@Belizean: That's true, but so what? It is obvious there is negative energy produced because the stuff appears and disappears, and the NEC violation is obvious inside the black hole. Even if you just paste some other nonsingular spacetime, not a white hole, in the interior of a black hole you get a NEC violation (no singularity). But I don't know why you go through all this trouble--- a charged black hole produces a wormhole without any of this hassle, and there is no pasting or shells required, it is just an electrovac wormhole. –  Ron Maimon Apr 1 '12 at 15:39
    
Thin shell wormholes are normally created with timelike spherical junctions. Spherical junctions beneath the horizon are not considered, because one expects the associated shell of matter to ineluctably contract to zero. If spacelike junctions are allowed, as they are in the Then Shell Formalism, junctions beneath the horizon are allowed. The shell need not contract to zero, contrary to expectations. The NEC violations are irrelevant. They occur for any wormhole. The point is not to create a wormhole. It is to reconcile intuition with what is allowed by a venerable GR technique. –  Belizean Apr 2 '12 at 9:42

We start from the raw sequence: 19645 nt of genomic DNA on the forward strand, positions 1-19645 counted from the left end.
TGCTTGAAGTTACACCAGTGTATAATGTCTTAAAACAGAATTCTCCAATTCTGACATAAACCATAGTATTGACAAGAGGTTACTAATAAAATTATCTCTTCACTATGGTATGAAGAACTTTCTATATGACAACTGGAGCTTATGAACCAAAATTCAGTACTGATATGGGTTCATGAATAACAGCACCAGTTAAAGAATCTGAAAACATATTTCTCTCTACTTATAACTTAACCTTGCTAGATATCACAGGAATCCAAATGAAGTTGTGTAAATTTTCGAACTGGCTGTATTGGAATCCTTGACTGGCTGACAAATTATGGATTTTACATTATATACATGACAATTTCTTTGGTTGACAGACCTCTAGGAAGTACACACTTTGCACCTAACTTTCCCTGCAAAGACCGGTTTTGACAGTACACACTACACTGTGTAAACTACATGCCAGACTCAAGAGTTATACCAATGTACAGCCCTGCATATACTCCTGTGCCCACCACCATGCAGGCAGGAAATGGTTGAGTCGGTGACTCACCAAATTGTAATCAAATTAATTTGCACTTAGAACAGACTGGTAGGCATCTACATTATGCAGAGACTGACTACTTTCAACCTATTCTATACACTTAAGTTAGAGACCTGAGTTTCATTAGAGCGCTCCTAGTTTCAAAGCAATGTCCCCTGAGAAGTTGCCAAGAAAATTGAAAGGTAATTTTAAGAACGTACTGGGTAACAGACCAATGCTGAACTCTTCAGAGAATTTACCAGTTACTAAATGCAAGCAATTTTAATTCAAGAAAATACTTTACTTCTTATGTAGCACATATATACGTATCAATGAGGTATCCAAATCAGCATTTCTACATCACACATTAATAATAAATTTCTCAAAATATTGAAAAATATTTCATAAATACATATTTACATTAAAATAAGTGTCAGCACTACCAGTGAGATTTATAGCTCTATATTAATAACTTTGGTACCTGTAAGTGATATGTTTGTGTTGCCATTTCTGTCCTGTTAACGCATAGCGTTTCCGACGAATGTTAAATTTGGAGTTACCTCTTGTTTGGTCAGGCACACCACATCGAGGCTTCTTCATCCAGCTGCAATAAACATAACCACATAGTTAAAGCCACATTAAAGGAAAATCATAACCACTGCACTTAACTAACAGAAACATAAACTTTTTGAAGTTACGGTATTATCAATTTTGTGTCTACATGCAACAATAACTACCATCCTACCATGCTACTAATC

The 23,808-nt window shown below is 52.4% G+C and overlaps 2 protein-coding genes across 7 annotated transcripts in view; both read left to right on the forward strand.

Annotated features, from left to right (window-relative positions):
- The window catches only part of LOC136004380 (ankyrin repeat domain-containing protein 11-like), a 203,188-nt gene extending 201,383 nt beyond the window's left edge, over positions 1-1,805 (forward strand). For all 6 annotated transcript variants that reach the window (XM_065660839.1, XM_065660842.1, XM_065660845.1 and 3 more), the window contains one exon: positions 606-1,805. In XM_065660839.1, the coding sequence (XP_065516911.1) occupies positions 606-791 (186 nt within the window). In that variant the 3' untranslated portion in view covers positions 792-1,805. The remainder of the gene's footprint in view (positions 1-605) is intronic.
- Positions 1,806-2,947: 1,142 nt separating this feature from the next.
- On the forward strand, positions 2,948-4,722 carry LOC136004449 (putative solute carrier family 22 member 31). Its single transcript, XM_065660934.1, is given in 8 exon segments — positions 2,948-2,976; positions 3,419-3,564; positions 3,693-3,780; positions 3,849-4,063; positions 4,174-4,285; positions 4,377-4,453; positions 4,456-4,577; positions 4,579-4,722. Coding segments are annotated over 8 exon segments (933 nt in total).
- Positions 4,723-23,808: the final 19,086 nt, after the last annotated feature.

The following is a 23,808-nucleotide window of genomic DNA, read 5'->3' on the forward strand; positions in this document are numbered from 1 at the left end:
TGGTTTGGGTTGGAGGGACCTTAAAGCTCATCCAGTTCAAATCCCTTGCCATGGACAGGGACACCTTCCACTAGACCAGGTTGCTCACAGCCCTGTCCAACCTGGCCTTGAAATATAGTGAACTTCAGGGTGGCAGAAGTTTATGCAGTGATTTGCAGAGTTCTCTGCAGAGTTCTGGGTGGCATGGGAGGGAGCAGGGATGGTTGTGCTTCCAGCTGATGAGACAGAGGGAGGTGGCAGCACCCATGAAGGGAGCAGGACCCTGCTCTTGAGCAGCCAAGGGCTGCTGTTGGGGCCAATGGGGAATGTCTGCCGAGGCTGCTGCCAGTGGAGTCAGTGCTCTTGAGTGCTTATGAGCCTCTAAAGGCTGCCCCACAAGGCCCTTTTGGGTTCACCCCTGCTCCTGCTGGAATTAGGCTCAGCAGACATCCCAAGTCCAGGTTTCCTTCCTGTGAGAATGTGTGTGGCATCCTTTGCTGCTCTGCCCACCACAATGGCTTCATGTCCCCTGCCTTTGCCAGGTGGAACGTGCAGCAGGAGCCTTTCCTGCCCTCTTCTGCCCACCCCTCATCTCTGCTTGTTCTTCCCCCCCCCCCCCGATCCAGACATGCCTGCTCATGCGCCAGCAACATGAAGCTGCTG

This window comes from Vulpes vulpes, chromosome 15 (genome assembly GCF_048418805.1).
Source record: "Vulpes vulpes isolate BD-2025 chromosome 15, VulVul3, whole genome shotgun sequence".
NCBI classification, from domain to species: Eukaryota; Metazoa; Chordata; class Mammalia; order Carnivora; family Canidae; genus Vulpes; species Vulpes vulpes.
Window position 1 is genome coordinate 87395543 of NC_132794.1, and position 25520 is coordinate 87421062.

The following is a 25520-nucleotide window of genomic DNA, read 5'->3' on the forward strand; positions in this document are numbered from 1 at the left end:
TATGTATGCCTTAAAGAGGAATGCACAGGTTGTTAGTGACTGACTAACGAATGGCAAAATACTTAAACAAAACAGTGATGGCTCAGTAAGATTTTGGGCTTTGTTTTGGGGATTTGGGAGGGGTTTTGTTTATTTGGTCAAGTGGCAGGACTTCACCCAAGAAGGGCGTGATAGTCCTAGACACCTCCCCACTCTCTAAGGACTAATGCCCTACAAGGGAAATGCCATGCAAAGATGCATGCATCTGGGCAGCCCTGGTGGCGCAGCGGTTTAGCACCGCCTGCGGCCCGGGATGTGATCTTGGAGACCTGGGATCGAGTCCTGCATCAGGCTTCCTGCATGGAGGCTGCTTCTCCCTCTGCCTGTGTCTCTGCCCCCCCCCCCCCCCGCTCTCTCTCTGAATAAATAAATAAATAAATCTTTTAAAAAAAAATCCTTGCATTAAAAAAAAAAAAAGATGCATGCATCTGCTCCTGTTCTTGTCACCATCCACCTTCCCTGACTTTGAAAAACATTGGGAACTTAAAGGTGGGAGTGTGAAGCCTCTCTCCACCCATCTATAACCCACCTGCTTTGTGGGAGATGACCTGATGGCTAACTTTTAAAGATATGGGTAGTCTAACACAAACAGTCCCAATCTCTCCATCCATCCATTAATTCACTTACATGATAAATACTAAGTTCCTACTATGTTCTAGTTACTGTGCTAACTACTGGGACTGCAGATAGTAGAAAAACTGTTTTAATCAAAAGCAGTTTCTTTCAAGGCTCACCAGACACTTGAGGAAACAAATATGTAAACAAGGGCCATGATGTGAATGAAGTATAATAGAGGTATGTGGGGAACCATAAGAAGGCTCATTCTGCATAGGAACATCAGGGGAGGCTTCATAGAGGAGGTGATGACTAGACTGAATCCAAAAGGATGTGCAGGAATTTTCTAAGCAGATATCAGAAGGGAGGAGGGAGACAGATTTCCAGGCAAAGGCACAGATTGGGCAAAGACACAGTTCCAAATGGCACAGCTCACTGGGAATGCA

@Belizean: I explained it already--- there is no reconciliation, this technique is busted. It is only useful in cases where the geometry has the gross feature of an energy condition. If you want a wormhole, use a charged or rotating black hole. These are perfectly traversable. –  Ron Maimon Apr 2 '12 at 12:57
    
@RonMaimon: the thin shell formalism is not 'totally busted' timelike and null shells certainly are physical, and they are used to derive physically useful things like the Oppenheimer-Snyder solution and the frame-dragging effect inside a spinning massive body. The most frequent use of spacelike thin shells is to model something like a ''sudden'' explosion in a cosmology. It's an approximation to an explosion, rather than a realistic model of a real one that would propogate subluminally, but there is physical content there in a certain approximation, and if the model isn't taken too literally –  Jerry Schirmer May 25 '12 at 5:24